Internet optometry: assessing the broken glasses in internet reachability

  • Authors:
  • Randy Bush;Olaf Maennel;Matthew Roughan;Steve Uhlig

  • Affiliations:
  • Internet Initiative Japan, Tokyo, Japan;Loughborough University, Loughborough, United Kingdom;University of Adelaide, Adelaide, Australia;Technische Universität Berlin and Deutsche Telekom Laboratories, Berlin, Germany

  • Venue:
  • Proceedings of the 9th ACM SIGCOMM conference on Internet measurement conference
  • Year:
  • 2009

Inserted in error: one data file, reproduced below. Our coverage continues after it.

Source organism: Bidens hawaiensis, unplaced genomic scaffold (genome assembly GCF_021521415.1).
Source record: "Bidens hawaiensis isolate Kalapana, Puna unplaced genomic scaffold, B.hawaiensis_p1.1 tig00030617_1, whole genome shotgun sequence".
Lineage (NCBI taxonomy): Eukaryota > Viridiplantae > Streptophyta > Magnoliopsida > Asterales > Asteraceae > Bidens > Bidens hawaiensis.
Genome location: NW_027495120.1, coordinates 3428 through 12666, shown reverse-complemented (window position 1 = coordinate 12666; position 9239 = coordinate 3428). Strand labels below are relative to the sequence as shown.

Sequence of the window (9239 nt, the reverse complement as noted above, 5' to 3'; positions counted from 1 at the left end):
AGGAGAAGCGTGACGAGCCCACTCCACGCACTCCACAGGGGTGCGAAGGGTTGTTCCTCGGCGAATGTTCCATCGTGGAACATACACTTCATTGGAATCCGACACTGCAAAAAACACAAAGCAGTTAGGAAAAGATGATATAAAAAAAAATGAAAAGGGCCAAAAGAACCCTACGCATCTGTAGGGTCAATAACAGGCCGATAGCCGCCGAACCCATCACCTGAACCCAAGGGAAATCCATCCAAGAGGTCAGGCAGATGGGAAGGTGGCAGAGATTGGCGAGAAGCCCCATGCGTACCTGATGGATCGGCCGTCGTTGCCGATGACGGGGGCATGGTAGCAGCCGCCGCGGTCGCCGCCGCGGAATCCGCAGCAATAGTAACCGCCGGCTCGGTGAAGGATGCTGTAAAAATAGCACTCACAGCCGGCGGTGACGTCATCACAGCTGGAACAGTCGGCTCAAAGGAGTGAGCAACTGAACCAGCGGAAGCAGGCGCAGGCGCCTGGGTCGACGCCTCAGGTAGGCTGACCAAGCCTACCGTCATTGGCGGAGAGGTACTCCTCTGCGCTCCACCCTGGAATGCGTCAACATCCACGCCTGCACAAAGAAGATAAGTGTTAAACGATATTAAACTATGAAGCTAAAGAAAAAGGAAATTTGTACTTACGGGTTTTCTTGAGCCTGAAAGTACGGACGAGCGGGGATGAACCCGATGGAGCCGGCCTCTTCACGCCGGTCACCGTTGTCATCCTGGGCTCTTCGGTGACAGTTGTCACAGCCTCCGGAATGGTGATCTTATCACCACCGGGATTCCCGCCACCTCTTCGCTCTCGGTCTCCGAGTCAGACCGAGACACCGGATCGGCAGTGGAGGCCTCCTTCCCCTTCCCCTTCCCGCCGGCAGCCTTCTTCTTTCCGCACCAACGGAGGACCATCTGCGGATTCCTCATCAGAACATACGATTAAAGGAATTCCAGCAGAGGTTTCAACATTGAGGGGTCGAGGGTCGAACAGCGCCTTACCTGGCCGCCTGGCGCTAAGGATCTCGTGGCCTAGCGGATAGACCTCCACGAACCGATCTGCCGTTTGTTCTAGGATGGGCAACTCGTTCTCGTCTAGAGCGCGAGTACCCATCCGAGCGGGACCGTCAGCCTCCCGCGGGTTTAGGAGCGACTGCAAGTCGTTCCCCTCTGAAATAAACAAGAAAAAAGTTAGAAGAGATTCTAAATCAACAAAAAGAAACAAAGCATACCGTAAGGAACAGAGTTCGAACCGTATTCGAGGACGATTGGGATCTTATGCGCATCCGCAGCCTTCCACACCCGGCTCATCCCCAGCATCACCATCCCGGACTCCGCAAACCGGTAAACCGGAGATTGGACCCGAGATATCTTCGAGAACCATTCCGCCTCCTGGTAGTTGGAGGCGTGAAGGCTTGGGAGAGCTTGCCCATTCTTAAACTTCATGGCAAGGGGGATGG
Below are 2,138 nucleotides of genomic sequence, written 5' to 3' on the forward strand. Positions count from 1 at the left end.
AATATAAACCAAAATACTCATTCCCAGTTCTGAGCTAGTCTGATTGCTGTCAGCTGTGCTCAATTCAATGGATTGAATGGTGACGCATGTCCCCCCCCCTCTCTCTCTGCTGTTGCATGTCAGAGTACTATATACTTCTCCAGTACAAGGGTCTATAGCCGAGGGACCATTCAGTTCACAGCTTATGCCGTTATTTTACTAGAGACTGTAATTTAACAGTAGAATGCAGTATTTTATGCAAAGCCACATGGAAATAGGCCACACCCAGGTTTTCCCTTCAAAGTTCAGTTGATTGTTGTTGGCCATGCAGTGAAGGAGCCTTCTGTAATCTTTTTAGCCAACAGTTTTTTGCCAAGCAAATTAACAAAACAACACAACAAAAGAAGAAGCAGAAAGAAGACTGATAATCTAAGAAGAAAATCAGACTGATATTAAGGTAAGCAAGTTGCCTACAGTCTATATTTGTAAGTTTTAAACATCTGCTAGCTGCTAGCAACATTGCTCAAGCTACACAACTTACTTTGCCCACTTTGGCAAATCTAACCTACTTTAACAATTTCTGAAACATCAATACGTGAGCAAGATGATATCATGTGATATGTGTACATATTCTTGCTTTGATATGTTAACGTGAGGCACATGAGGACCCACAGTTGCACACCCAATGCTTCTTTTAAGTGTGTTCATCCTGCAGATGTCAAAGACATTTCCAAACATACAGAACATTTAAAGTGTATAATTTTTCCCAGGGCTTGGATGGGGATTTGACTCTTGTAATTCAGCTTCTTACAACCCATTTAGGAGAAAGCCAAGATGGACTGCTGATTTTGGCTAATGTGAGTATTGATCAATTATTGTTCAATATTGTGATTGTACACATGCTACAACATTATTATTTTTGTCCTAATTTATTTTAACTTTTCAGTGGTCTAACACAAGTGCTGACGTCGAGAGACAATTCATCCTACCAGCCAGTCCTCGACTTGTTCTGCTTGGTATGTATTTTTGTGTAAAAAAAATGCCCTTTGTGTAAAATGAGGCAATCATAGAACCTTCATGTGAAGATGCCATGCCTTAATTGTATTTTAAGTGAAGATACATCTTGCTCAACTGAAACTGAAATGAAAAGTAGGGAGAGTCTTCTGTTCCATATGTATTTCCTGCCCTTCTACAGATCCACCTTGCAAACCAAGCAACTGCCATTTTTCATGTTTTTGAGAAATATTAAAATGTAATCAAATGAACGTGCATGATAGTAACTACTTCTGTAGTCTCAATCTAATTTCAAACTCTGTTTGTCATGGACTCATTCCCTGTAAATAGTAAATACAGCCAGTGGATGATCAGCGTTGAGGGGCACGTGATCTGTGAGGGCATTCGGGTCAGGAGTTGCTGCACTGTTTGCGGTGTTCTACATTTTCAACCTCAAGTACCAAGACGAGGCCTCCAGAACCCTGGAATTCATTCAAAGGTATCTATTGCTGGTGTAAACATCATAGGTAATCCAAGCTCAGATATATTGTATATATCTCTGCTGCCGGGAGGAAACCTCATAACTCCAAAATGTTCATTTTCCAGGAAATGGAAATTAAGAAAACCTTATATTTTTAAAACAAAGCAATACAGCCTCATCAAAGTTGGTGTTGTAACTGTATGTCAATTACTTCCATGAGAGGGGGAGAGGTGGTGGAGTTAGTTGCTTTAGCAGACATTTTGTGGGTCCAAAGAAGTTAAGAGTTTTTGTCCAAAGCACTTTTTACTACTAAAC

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Reachability is thought of as the most basic service provided by today's Internet. Unfortunately, this does not imply that the community has a deep understanding of it. Researchers and operators rely on two views of reachability: control/routing- and data-plane measurements, but both types of measurements suffer from biases and limitations. In this paper, we illustrate some of these biases, and show how to design controlled experiments which allow us to "see" through the limitations of previous measurement techniques. For example, we discover the extent of default routing and its impact on reachability. This explains some of the previous unexpected results from studies that compared control- and data-plane measurements. However, not all limitations of visibility given by routing and probing tools can be compensated for by methodological improvements. We will show in this paper, that some of the limitations can be carefully addressed when designing an experiment, e.g. not seeing the reverse path taken by a probe can be partly compensated for by our methodology, called dual probing. However, compensating for other biases through more measurements may not always be possible. Therefore, calibration of expectations and checks of assumptions are critical when conducting measurements that aim at making conclusions about topological properties of the Internet.